With notes by Thomas Southwell, member of the British Ornithologists' Union; Vice-President of the Norfolk and Norwich Naturalists' Society.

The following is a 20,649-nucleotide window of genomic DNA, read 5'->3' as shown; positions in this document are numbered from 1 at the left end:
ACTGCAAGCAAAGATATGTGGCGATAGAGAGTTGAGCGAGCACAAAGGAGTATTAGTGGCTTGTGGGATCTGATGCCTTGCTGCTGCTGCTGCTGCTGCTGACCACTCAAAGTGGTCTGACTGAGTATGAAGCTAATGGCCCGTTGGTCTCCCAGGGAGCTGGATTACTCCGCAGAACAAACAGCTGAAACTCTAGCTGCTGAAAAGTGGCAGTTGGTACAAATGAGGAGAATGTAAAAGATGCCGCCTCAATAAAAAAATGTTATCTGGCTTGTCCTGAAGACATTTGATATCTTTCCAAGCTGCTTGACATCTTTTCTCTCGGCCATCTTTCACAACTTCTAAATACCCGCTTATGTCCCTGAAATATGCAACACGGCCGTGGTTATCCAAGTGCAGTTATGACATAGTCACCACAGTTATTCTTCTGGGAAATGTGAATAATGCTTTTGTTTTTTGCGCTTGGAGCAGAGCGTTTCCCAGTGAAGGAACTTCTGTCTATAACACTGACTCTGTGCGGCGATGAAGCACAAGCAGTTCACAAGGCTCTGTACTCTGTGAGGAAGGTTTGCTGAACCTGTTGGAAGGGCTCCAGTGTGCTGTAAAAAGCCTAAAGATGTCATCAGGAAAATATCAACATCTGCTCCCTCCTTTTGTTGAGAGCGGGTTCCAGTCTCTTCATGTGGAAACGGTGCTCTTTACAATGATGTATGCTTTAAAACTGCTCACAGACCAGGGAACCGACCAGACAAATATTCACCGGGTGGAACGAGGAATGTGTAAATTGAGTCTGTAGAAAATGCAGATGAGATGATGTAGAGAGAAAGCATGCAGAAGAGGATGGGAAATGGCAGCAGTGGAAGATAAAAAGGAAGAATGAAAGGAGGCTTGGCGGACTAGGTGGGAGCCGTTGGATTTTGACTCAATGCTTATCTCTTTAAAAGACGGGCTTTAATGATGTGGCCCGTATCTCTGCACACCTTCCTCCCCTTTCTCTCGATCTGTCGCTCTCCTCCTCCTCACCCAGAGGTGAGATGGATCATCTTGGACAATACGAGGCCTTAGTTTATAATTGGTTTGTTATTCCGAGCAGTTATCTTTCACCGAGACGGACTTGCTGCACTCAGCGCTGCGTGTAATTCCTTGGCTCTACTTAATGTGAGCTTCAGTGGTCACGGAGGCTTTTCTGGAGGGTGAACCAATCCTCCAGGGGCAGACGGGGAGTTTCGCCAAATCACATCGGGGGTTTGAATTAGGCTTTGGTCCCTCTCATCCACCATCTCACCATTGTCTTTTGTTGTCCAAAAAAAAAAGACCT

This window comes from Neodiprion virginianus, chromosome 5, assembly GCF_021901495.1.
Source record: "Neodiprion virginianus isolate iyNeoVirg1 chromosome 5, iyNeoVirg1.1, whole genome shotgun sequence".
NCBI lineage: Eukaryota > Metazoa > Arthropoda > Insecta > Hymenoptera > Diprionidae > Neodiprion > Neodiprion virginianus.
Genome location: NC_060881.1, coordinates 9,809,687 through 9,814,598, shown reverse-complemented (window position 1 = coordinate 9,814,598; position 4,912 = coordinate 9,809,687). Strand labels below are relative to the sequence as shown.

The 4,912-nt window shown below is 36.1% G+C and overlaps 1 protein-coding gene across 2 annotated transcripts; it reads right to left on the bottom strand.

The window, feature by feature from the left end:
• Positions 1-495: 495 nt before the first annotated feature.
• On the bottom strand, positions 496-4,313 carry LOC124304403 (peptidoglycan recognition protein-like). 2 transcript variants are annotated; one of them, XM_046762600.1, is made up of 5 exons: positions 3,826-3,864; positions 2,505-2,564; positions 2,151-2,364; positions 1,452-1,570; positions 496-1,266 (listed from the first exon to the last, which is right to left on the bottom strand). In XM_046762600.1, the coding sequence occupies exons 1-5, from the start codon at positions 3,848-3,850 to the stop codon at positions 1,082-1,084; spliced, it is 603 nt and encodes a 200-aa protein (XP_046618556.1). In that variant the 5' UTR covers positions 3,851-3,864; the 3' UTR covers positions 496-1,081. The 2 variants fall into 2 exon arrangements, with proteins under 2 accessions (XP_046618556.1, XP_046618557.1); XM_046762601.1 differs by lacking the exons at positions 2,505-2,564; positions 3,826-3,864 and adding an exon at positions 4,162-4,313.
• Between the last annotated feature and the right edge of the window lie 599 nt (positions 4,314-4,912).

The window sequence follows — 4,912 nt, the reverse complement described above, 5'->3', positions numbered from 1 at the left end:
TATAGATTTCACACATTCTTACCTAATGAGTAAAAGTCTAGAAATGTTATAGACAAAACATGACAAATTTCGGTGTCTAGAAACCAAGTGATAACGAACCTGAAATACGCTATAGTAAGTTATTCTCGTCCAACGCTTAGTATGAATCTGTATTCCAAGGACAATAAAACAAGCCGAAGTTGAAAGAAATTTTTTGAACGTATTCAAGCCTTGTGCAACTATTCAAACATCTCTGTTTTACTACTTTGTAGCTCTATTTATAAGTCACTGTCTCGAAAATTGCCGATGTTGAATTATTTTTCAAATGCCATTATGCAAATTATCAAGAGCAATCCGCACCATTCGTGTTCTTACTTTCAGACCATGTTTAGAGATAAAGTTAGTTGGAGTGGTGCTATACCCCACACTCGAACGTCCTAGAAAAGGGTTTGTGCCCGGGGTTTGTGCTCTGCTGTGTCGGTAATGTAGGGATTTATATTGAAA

eir successors, it may be fairly said that it was Browne's contemporaries and fellow-countrymen, Francis Willughby and John Ray, who laid the first solid foundation of systematic zoology in their Ornithologia and Historia Piscium, published in 1676 and 1686 respectively; but dying in 1682, Browne was indebted to neither of them, though he doubtless exercised much influence over them, and he had to use the clumsy descriptive terminology then in vogue.[C] Let me illustrate this by a single example. In one of his letters to Merrett he names a "little elegant sea plant" (probably Halecium halecinum, a species of Hydroid Zoophyte), "Fucus marinus vertebratus pisciculi spinum referens ichthyorachius, or what you think fit." On another occasion Merrett thus expresses his approval of Browne's efforts in this direction: "You have very well named the rutilus and expressed fully the cours to bee taken in the imposition of names, viz: the most obvious and most peculiar differe